Thom Gunn(1929-2004) was an English poet. He was born in Gravesend and educated at Trinity College, Cambridge, where he was a contemporary of Ted Hughes.
His first volume of poems, Fighting Terms (1954), earned critical acclaim for combining vigorous contemporaneity with learned metrical verse. After leaving Cambridge, he followed his lifelong partner Mike Kitay to California, taking up a Creative Writing Fellowship at Stanford University.
His second collection, The Sense of Movement (1957), shows the distinct influence of Yvor Winters, whom he met at Stanford. It retains Gunn’s characteristic tensions of theme and style, however, marrying Winters’s rationalist precision to treatments of American pop culture (notably the motorcycle rebel). In 1960 he settled permanently in San Francisco, and embarked upon a full-time career as a writer.
My Sad Captains (1961) is a consciously transitional volume: the first half reasserting Winters’s ‘technique of comprehension’, only for the second to introduce a more open syllabic style which would inform all of his subsequent work. Moly (1971) is predominantly the result of LSD experiences in the late 1960s, prompting a seemingly counter intuitive return to formal metrics.
A much more angst-ridden volume, Jack Straw’s Castle (1975), is based on a recurrent nightmare. With the explicit treatment of his homosexuality in The Passages of Joy (1982), his critical reputation reached its lowest ebb. He was characterized by some as a rigorous intellectual poet who had descended into hippyish frivolity. His rehabilitation came with The Man with Night Sweats (1992), a frank and moving series about friends who were victims of AIDS, acknowledged as an exemplary poetic response to the epidemic.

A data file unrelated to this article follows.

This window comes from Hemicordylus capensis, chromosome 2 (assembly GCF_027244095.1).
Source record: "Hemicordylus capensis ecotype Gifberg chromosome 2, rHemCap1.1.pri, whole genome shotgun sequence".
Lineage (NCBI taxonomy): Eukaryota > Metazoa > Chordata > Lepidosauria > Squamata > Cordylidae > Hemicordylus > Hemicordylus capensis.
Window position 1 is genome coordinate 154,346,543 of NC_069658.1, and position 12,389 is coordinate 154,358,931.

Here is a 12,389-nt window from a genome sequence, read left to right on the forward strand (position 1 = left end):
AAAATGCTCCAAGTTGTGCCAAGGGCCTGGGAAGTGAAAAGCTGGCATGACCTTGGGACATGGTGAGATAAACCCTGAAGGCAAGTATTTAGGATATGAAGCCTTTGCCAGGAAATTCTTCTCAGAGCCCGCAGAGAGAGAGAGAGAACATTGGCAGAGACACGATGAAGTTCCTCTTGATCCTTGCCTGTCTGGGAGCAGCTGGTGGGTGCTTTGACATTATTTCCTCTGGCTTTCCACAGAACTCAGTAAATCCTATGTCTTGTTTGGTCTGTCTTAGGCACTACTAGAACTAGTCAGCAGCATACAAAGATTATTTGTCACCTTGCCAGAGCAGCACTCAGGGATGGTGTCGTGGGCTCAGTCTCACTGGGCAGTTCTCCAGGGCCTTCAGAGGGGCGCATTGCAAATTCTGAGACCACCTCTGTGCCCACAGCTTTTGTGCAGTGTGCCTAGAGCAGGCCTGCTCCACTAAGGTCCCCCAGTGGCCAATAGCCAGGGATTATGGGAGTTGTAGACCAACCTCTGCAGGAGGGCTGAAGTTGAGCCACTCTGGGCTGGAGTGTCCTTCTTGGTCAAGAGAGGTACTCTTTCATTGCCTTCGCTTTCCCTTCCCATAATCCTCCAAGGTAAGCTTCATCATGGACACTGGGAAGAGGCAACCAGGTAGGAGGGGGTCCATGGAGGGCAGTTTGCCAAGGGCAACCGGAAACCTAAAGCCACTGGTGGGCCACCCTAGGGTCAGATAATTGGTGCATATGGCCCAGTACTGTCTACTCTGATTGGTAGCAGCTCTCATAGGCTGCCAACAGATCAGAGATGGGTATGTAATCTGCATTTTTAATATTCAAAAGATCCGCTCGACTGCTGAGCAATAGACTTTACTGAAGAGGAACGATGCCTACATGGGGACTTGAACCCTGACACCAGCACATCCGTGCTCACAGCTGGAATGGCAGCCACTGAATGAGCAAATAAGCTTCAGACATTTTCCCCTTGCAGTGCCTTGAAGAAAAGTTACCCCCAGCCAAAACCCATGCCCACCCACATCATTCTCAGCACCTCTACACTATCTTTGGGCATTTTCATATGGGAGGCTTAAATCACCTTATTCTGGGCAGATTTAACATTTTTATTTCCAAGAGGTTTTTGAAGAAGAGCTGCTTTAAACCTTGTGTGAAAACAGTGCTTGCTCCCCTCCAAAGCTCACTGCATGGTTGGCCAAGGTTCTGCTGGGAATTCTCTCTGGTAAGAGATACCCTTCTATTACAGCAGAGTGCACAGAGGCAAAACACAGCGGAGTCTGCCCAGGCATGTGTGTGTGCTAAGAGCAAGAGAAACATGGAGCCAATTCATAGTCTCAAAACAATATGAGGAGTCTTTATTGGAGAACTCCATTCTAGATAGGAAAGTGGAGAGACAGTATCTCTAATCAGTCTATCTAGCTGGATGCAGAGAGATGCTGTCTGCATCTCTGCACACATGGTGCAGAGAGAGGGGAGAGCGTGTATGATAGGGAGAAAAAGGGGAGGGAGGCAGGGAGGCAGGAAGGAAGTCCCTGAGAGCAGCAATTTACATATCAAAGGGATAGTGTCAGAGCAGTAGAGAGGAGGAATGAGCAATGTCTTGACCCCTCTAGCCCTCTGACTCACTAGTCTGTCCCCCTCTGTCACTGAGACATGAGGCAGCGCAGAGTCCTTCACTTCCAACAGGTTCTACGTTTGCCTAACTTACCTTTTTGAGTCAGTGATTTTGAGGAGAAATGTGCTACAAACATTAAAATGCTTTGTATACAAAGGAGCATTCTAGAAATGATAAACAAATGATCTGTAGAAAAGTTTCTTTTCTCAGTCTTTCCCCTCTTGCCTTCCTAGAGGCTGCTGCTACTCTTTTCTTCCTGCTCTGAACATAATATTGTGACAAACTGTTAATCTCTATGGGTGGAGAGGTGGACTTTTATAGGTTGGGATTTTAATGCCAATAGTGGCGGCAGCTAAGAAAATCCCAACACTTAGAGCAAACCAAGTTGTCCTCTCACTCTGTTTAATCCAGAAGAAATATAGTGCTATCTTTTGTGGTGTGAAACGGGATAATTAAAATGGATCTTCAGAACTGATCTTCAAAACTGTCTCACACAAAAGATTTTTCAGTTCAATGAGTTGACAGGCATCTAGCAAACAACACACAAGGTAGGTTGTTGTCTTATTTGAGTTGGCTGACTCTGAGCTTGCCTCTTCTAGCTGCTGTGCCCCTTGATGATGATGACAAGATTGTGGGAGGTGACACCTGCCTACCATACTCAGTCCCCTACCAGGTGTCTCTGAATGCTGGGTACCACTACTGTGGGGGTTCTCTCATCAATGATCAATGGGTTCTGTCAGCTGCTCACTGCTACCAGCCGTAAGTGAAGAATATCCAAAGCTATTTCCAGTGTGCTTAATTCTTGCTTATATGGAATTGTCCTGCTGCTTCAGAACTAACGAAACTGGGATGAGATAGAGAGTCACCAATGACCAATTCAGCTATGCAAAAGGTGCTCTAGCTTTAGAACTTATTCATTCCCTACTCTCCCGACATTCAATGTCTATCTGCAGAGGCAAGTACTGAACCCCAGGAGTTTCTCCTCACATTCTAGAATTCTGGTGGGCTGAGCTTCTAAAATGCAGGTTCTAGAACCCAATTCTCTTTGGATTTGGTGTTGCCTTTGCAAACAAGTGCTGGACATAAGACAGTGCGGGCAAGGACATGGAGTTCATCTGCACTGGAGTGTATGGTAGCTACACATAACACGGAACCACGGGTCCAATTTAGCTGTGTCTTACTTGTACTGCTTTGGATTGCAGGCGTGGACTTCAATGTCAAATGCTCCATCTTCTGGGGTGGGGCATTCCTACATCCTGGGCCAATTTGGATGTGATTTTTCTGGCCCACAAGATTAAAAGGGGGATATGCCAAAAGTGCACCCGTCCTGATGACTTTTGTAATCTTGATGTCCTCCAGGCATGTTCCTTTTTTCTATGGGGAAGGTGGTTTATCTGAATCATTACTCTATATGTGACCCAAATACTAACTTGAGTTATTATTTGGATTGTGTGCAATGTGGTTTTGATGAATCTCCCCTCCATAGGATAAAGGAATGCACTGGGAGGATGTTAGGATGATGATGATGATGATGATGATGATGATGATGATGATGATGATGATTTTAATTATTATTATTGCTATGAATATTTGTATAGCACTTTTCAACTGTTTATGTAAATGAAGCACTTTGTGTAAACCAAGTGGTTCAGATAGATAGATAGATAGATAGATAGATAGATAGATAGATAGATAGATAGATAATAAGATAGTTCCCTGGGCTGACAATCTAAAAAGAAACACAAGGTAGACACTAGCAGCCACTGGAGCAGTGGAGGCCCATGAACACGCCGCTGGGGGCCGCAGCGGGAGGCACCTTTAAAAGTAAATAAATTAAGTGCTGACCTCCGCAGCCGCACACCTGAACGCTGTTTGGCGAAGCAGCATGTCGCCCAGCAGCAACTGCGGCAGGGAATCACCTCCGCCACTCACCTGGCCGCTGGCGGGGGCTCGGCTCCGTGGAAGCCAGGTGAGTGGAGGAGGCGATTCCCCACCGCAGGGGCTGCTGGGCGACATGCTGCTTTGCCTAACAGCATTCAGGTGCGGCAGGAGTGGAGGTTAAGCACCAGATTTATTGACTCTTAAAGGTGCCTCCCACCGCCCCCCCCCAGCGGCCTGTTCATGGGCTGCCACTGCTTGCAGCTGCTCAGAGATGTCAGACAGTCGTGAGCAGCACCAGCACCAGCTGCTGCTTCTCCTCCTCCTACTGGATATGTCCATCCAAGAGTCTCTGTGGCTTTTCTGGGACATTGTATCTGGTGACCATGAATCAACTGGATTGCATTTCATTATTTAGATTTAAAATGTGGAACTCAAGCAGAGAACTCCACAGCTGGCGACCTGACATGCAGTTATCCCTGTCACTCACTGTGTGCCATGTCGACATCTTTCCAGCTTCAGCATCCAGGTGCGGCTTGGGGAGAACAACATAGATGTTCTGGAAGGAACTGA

The Collected Poems (1993) contains all but the work of Boss Cupid (2000), his final volume of ‘survivor’ poems. His celebration of men of action (and violence), his gallery of heroes (ranging from Elvis Presley to Caravaggio), together with his rational, laconic, colloquial manner provide an interesting synthesis of the English Movement and elements of American Beat poetry. Collections of occasional prose include The Occasions of Poetry: Essays in Criticism and Autobiography, ed. Clive Wilmer (1982), and Shelf Life (1993).
Also read: A short note on Alternative literature